Friday 23 December 2022

Exmouth Market by Miranda Miller


   I’ve always loved street markets and I’m sad that now, like all retail shopping, they’re being strangled by the internet. One of my favourite streets to walk down is the pedestrianised  Exmouth Market in  Clerkenwell. Who can say why certain streets lift your spirits? This one does, and this morning I decided to find out more about its history. Several shops are now empty, it isn’t flourishing as much as it was before the pandemic but it’s full of interesting, unusual shops, tempting restaurants and delicious foodie stalls.  


   This street and the wider area have a rich history, which started when a spa was discovered in the area in the 17th century. Exmouth Market was built on land formerly known as Spa Fields. Tea-gardens and other resorts grew up in this area from the late seventeenth century, and house-building began to take off in the second half of the eighteenth century,



   At number 56 the great clown Joseph Grimaldi once lived in an elegant 18th century house. His father, Giuseppe, was an Italian immigrant, also a performer. Joey was 9 when his father died and he became the family's breadwinner, performing as Little Clown, a child prodigy who eventually became the most popular entertainer in Regency England. He developed the role of the Clown in the harlequinade that was part of the traditional pantomimes at Drury Lane, Covent Garden and Sadler’s Wells, which is just round the corner from Exmouth Market. His style of clowning had its origins in the Italian commedia dell'arte of the sixteenth century, and It’s because of him that clowns became known as “Joey” He invented what is still the classic clown face, painting a white base over his face, neck and chest and then adding red triangles to his cheeks, thick eyebrows and large red lips set in a grin. His most famous catchphrases  were "Here we are again!", and "Shall I?", before some piece of mischief, which prompted the audience to yell back, "Yes!". His best-known song was "Hot Codlins", an audience participation song about a seller of roasted apples who gets drunk on gin while working the streets of London. I wish I’d see nis act, don’t you?


   His first wife Maria, the daughter of the Sadler’s Wells Theatre manager, died during childbirth. After this tragedy he distracted himself by often performing two shows a night, one at Sadler's Wells and the other at Drury Lane. 

A person in a white dress

Description automatically generated with low confidence


   This is a portrait of his second wife, Mary Bristow, by John James MasquerierDuring one of his crazy routines, Grimaldi accidentally shot himself in his foot. His mother arranged for a dancer called Mary Bristow to attend to him in his sickness. They fell in love, married and had a son, Joseph Samuel, who tried to copy his father’s successful career but failed and became an alcoholic.


   Like so many comedians, Grimaldi suffered from depression and used to joke, "I make you laugh at night but am Grim-all-day". A story is told, that ought to be true, that he once went to a famous doctor to ask for a cure for his depression, but didn’t give his name. The doctor recommended that he should go to see a performance of Grimaldi the clown to cheer him up. The patient stared sadly back and said, “I am Joseph Grimaldi.”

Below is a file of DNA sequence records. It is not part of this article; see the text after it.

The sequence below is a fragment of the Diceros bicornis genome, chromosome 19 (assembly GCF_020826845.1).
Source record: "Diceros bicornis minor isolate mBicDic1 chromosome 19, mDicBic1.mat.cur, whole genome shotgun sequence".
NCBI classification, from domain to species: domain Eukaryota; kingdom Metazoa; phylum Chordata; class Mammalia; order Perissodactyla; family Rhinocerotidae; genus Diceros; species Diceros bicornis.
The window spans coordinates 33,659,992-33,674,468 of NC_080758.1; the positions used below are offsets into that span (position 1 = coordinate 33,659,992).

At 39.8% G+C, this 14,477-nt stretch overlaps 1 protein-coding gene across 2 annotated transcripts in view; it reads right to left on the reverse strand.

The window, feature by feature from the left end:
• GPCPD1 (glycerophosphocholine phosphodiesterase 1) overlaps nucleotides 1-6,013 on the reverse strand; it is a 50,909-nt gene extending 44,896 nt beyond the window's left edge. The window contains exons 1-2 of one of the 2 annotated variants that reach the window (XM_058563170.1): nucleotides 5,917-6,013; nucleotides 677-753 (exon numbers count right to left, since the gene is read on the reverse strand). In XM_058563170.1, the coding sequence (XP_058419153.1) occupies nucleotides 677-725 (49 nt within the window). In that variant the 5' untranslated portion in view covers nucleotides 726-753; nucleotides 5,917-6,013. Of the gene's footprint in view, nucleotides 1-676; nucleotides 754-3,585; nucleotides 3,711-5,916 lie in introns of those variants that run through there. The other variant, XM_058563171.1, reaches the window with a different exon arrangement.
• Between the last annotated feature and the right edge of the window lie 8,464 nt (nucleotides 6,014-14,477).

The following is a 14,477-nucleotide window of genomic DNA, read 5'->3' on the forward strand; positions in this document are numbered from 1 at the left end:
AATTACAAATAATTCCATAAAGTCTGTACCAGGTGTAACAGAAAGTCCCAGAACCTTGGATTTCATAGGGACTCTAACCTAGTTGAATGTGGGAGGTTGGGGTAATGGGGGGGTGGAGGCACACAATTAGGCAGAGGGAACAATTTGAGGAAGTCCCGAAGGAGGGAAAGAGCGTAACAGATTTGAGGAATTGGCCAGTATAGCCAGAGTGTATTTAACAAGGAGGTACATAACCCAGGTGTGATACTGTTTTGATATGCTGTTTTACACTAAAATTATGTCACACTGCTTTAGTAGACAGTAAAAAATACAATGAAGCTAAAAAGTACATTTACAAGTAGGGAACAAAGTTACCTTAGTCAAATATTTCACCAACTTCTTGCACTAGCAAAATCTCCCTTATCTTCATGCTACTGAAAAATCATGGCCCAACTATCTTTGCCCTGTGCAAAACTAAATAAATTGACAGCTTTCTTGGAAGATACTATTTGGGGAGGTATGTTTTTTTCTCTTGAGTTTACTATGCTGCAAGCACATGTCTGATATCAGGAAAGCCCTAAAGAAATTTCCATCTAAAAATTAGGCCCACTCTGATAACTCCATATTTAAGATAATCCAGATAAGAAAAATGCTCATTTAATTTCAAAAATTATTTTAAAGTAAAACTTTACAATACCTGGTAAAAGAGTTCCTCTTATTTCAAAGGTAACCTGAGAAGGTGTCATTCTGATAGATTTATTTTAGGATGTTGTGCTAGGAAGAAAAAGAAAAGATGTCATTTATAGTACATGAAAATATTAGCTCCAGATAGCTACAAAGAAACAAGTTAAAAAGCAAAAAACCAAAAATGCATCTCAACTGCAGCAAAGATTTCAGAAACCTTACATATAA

His stage act was so physically exhausting and damaging that when he was only 43 he was diagnosed with "premature old age". The Times noted in 1813:

"Grimaldi is the most assiduous of all imaginable buffoons and it is absolutely surprising that any human head or hide can resist the rough trials he volunteers. Serious tumbles from serious heights, innumerable kicks, and incessant beatings come on him as matters of common occurrence, and leave him every night fresh and free for the next night's flagellation."


  Here he is at his farewell appearance at Drury Lane in 1828 – too weak to stand.

    In his last years, Grimaldi lived in relative obscurity and became an impoverished alcoholic despite all the money he had earned.  He outlived both his second wife and his son. When he died,  aged 58, he was buried in St James Church, Pentonville Road. The church has since been demolished but the grave remains in what is now Joseph Grimaldi Park. Clowns from all over the country, gather each year to remember Joseph Grimaldi  at the annual Grimaldi Church Service, which now takes place on the first Sunday in February from 3pm. at All Saints Church, Livermere Road, Haggerston, London E8. Here is a recent photo of them gathered in full motley – make-up and costume – to respect the memory of the “King of the Clowns” and the “Michelangelo of buffoonery.”

   Exmouth market and the area around it went on to become a centre for London’s Italian community. The late nineteenth century Anglo-Catholic Church of Our Most Holy Redeemer looms over  the street, which became a market in 1892.  It was described  as  “one of the market streets of the poor … Stalls of fruit and vegetables, of cat's meat and embroidery, jostle one another.” A contemporary novel evokes an evening scene here with “naphtha lamps flaring, the smell of butchers' shops, the pease pudding, gutters full of vegetables. “ 

   The market later declined and the street might have been abandoned to be carved up by property developers but, fortunately, it’s now in a conservation area. Whenever I approach it, I stare up admiringly at Finsbury Town Hall, a dazzling monument to late Victorian confidence built in a flamboyant style known, apparently, as Flemish Renaissance Revival. It’s full of gloriously indulgent turrets, carvings, friezes , domes and fake medieval windows. Finsbury stopped being a separate borough in 1965 when it was merged with Islington, but this eccentric building has survived as a dance academy and venue for weddings. 

                                                         Happy Christmas, everyone!



No comments: